Skill Acquisition - Topic 5/6 (Autonomous Stage (Manual Guidance ( For…
Skill Acquisition - Topic 5/6
Habitual over learnt motor programmes stored in LTM. Efficient, fluent and rhythmic skills. Little conscious control required. Less need for extrinsic feedback. Practice required to stay in this stage
Mental model matched to performance. Motor programmes formed through practice and rehearsal. Intrinsic feedback / kinaesthetic feedback can be used. Less mistakes during trial and error. Fluency, timing and co-ordination improve. Some learners never leave this stage.
Requires conscious thought on sub-routines. Mental picture formed. Extrinsic feedback only as unable to use intrinsic feedback. Lack of fluency and rhythm. Trial and error as key features.
For highly complex or difficult moves. Should be limited / used less in this stage to encourage kinaesthetic awareness.
The main method for this stage of learning. Advanced tactics and strategies can be focused on. Positive and negative feedback can be used with high levels of technical detail.
Mechanical aids that create difficulty and challenge (bowling machines on a difficult setting).
Advanced performers can be reminded of basic moves. Videos of elite performers can be used to allow analysis of performance.
Using mechanical aids to practice more complex skills and groove a correct
response (bowling machine / twisting belt in trampolining).
To help with more advanced / specific body positions and movements. Should be gradually removed to prevent over-reliance.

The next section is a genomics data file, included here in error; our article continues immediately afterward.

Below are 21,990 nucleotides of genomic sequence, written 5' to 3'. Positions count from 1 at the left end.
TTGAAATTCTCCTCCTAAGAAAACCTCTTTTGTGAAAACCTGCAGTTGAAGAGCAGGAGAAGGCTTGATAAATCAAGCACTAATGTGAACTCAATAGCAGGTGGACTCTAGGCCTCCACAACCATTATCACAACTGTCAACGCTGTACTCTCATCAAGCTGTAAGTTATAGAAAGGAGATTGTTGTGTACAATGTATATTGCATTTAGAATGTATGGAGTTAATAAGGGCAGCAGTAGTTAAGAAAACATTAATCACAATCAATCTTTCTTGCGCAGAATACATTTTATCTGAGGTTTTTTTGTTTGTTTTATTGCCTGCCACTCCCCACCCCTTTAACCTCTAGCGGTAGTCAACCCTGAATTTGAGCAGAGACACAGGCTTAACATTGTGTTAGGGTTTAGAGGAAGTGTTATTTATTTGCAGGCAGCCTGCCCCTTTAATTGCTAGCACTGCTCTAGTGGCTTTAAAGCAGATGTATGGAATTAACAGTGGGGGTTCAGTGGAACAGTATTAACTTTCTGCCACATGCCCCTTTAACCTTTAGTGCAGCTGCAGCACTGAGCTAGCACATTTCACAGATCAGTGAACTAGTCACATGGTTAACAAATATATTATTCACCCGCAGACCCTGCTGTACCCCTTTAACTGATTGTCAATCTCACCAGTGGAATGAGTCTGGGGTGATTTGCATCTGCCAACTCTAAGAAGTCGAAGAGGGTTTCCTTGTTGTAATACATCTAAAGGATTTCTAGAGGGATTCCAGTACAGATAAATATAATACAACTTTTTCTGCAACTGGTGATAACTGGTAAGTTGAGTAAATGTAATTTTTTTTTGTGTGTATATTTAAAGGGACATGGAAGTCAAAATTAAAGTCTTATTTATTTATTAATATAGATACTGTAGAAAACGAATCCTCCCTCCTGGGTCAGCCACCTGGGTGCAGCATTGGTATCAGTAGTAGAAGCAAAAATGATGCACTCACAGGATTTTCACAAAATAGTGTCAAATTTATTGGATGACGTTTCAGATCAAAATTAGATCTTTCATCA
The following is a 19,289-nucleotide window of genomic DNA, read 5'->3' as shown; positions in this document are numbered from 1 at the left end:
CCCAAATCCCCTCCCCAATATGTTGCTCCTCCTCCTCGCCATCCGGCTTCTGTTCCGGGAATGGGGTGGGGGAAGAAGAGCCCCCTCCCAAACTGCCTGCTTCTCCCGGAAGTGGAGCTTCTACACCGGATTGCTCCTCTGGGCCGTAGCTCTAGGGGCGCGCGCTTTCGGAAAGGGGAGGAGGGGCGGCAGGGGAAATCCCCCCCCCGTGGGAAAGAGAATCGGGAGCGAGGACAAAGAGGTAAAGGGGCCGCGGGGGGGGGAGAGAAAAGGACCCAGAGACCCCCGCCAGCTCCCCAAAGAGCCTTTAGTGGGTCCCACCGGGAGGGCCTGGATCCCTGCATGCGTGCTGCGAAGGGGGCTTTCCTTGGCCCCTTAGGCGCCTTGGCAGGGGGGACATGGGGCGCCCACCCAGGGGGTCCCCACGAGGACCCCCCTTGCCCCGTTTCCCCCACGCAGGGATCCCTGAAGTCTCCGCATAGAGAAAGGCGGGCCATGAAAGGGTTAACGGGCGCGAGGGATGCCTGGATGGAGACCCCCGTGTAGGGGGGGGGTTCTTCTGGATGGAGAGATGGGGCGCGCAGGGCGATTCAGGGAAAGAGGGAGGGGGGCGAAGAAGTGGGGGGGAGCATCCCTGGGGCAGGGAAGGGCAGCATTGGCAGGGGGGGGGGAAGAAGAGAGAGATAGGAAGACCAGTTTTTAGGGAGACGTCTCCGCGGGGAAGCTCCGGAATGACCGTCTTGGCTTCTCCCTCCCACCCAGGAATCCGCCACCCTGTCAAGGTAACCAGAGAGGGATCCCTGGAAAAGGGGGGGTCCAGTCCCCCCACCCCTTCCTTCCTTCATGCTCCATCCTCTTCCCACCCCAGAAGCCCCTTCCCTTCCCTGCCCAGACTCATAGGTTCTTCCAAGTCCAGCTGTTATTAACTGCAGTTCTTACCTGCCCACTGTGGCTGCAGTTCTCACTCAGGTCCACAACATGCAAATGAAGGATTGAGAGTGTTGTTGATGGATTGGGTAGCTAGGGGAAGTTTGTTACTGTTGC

Feedback that helps refine, correct and develop skills. Tactics and strategies can be introduced verbally.
Demonstrations of more difficult or new skills can be given to help a learner
Supporting movements to increase safety, confidence, timing and to develop
kinesthesis / proprioception.
Giving basic information about what needs to be done using positive feedback focusing on key coaching points to correct errors.
Using a mechanical aid to increase safety, build confidence, learn basics and
develop kinesthesis (stabilisers / floats).
Demonstrations give beginners a mental picture of what the skill should look
Types of Guidance
Physical 'hands on' support of a performer which places them in the correct position or guides them through a movement pattern.
Giving instructions which talk a performer through a skill and gives feedback that advises them how to improve.
Using aids, equipment or technology to support a performer.
Watching a demonstration of how to perform a skill correctly.